Jobs starts awkwardly. Ashton Kutcher, made up to look like Steve Jobs in 2001, does what amounts to a bad late night TV skit impression of the staff meeting where the iPod is revealed, internally, for the first time. That's your warning. Proceed at your own risk.
What follows is a rather linear progression of Jobs' life from Reed College to his ouster at Apple, and then after a brief montage, his return leading up to the release of the iMac. That's not a great structure, leading with the iPod and never returning to it, running up to the iMac and not landing on its release.
Within those timelines there are moments of charm. When Kutcher relaxes out of his Jobs impression and just lets the work flow, the whole thing coalesces and actually works really well. But those moments are sadly few and far between, and almost always interrupted by a disturbing walk, slouch, or gesture. He seems to care a great deal, and to want to try really hard, and maybe that's the problem with the performance. Embodying a character in film often has little to do with aping them in real life.
The dialog, much of it drawn from the collective history and mythology of Jobs and Apple is fine. They hit all the sound bites and catch phrases. They also show Jobs doing drugs, lamenting his adoption, annoying the Atari employees, denying his early parental responsibilities, being unnecessarily mean to those who others would have considered his friends, and all the other widely reported negative personality traits and behaviors ascribed to him over the years. How all of that is weighted against his lifelong drive to make computers into ever-more accessible, more elegant appliances isn't always well balanced, or arguably not even accurately portrayed.
There's also very little of Jobs relationship to Bill Gates and Microsoft here, though that was the focus of Pirates of Silicon Valley. There's nothing from the iPod to iPhone or iPad. That means no exploration of Jobs relationship to his birth family, nothing of his health issues, nothing of his relationship with Eric Schmidt and Google. And while there's a few minutes with Jony Ive, there's nothing with Phil Schiller or Tim Cook. And what we get of Woz is as much comic relief as engineering wizard.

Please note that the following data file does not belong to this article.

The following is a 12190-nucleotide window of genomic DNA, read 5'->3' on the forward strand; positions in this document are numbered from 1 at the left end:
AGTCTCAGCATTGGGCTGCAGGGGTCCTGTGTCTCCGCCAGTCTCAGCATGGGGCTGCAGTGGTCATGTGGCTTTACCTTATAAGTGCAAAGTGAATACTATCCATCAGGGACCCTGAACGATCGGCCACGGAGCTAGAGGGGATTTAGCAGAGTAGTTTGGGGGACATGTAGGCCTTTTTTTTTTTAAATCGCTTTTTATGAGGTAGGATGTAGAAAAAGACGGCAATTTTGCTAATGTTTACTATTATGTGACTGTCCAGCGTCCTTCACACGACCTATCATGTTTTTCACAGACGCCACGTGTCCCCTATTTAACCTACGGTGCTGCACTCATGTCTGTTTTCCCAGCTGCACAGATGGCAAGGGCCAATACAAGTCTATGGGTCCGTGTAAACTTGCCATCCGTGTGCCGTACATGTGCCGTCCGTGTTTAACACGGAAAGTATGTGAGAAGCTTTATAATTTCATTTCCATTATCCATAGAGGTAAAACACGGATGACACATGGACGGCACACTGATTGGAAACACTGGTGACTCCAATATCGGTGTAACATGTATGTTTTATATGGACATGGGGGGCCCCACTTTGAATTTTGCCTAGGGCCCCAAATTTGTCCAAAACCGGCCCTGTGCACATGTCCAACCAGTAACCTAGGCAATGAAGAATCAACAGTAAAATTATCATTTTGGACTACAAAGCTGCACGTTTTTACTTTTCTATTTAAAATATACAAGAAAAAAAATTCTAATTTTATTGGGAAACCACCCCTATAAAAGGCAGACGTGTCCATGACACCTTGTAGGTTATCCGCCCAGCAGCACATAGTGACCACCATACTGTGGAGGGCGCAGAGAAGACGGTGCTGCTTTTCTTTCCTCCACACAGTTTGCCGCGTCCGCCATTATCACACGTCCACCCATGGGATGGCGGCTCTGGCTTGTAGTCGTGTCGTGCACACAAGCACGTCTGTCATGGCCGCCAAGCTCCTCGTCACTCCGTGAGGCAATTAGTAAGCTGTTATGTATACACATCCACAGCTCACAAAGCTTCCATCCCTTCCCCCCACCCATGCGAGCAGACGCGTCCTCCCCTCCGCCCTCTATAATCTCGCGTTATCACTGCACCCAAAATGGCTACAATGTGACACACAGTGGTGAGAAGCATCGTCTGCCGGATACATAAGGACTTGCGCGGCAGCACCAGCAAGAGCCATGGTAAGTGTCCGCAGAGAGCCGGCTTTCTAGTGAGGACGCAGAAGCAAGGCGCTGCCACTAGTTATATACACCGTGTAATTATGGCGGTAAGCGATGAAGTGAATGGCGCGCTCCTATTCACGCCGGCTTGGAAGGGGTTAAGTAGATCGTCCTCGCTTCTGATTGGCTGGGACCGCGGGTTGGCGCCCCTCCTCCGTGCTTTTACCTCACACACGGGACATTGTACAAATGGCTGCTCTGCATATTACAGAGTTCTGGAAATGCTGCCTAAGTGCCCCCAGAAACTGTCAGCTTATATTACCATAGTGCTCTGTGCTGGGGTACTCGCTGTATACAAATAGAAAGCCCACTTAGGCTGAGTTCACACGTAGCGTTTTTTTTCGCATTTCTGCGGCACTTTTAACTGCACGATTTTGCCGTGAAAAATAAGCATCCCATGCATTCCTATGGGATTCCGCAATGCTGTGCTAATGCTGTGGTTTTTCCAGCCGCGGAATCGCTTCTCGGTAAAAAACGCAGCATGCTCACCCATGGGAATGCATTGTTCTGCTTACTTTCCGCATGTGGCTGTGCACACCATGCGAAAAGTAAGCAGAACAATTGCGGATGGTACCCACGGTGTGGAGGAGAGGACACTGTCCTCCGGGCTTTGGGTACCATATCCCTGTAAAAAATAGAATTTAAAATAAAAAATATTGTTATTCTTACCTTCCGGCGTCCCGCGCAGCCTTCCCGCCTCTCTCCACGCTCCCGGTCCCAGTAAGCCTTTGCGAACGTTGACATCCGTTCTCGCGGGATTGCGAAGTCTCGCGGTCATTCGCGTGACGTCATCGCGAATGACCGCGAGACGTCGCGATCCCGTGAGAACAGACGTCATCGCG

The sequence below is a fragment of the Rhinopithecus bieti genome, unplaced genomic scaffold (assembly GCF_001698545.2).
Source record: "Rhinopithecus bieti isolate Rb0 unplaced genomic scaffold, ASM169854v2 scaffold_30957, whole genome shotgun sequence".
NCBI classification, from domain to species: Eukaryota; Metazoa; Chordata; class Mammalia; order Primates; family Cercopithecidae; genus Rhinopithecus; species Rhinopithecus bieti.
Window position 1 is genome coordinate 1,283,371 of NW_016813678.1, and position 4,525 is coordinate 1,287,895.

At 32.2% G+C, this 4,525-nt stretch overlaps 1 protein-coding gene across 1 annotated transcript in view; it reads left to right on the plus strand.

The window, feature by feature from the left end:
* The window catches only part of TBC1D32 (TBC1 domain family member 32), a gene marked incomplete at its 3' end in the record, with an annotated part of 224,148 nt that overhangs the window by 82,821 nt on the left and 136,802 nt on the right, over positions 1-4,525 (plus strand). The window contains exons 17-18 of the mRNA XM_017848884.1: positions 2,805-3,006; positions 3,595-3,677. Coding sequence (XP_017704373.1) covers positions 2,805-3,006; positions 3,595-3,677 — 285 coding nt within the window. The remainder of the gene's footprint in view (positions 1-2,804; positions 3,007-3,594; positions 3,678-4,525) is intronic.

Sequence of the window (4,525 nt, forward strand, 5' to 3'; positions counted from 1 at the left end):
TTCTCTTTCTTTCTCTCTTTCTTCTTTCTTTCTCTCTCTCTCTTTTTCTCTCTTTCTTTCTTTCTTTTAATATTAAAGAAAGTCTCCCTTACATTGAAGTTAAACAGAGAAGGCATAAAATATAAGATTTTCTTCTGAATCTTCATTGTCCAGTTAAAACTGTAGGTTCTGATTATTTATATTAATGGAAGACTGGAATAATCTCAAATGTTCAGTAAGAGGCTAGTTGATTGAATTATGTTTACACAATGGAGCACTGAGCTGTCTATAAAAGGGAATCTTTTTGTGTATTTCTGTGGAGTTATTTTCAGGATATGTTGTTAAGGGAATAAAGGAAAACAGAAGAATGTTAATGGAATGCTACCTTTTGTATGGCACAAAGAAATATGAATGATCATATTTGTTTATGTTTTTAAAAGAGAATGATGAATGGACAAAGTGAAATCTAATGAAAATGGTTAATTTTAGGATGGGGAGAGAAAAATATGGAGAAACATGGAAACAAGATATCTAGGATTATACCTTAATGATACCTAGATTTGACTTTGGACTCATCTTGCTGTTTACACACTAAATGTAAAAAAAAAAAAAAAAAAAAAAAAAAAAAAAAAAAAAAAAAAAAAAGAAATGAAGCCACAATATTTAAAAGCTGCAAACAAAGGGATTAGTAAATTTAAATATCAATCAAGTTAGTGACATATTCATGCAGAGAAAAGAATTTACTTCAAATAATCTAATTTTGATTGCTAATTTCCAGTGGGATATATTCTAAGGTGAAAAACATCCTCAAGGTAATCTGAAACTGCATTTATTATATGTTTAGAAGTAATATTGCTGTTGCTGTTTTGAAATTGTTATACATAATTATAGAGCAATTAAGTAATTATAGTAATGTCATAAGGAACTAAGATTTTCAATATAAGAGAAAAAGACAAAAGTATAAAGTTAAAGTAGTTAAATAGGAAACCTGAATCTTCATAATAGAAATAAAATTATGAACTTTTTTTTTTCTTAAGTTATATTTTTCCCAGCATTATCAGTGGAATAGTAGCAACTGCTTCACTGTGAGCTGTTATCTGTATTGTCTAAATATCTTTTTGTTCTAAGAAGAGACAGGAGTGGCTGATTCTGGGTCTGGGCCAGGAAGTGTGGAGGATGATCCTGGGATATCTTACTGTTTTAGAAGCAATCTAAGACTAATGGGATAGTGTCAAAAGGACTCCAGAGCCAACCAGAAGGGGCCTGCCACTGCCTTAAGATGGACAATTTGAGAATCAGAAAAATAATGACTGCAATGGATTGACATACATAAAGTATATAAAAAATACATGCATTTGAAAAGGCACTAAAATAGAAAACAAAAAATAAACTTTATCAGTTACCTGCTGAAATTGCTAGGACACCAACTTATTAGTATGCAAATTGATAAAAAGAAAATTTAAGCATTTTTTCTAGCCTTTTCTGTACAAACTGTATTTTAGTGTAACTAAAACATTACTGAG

You can't fit an entire life, much less the life of someone as transformative as Steve Jobs into a movie, but you can pick your beginning and end points, and your beats, and you can draw them into an arc that may not show everything, but at least tells a narrative of the person beyond the events.
Whether Jobs is ultimately a passionate, if brutish homage to a modern technological hero, or valiant if overly fetishized tribute in search of a movie is hard to say.
It isn't terrible, and as cable TV fare, it's passable. But I didn't think it was a good movie (objectively) and I didn't like it much (subjectively), even though I'm keenly interested in the subject matter. Unless you have an incredible thirst to see anything and everything Apple or Steve Jobs as quickly as you can, save a few bucks and catch it when it hits the streaming services.
Jobs is in theaters now.
If you've seen Jobs, go leave your review in the iMore movie forums and we'll post the best bits right here on the Home page in our community review follow up!
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